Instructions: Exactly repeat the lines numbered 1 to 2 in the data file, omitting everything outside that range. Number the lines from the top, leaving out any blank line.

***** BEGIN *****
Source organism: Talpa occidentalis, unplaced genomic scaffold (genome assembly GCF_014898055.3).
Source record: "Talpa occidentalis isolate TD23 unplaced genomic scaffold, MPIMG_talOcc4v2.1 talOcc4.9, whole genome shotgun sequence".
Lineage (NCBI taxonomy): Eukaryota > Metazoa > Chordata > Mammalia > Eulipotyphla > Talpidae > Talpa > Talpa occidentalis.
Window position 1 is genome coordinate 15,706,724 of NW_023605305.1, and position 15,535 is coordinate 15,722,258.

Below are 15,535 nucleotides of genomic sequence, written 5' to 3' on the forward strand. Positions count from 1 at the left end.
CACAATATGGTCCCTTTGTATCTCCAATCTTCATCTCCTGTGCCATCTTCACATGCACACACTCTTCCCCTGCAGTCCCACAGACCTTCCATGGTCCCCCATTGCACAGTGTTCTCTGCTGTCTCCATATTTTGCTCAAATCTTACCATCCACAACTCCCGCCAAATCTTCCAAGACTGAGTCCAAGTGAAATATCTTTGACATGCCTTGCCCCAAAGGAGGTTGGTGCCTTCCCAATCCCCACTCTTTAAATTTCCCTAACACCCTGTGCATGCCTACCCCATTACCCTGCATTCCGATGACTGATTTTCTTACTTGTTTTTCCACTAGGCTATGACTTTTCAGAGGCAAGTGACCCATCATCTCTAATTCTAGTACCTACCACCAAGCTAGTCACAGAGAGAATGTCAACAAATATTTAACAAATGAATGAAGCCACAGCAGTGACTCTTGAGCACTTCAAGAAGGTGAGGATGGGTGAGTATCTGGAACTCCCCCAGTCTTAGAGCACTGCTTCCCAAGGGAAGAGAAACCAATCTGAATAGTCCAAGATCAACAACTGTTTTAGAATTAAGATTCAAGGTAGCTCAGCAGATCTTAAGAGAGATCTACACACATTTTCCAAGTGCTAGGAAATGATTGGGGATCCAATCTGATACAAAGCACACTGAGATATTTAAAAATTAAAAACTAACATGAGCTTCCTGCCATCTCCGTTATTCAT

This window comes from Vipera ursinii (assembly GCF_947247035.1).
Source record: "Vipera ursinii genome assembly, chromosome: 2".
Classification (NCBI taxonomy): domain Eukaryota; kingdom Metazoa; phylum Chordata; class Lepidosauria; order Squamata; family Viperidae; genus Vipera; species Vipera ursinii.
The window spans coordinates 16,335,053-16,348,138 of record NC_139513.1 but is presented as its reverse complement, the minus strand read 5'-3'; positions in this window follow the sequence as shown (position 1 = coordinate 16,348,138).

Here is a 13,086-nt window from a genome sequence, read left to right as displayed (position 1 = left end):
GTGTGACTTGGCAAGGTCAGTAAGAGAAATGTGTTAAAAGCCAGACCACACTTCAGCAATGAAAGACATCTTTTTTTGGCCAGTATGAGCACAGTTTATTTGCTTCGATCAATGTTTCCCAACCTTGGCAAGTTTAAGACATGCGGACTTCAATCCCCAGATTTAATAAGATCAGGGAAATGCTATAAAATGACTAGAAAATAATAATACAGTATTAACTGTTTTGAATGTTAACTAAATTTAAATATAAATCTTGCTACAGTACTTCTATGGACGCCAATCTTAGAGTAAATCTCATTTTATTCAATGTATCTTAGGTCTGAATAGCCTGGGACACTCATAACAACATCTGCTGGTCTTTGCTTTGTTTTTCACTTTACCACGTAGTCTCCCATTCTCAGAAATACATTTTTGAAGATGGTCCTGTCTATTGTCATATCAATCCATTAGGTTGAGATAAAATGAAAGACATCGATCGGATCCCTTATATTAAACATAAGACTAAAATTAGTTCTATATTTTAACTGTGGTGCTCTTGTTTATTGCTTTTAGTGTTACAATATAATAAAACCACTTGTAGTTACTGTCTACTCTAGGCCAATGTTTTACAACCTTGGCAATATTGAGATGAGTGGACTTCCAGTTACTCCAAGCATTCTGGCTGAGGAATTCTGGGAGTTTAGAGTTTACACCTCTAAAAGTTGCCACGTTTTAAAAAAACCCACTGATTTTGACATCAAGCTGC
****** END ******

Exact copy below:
Source organism: Talpa occidentalis, unplaced genomic scaffold (genome assembly GCF_014898055.3).
Source record: "Talpa occidentalis isolate TD23 unplaced genomic scaffold, MPIMG_talOcc4v2.1 talOcc4.9, whole genome shotgun sequence".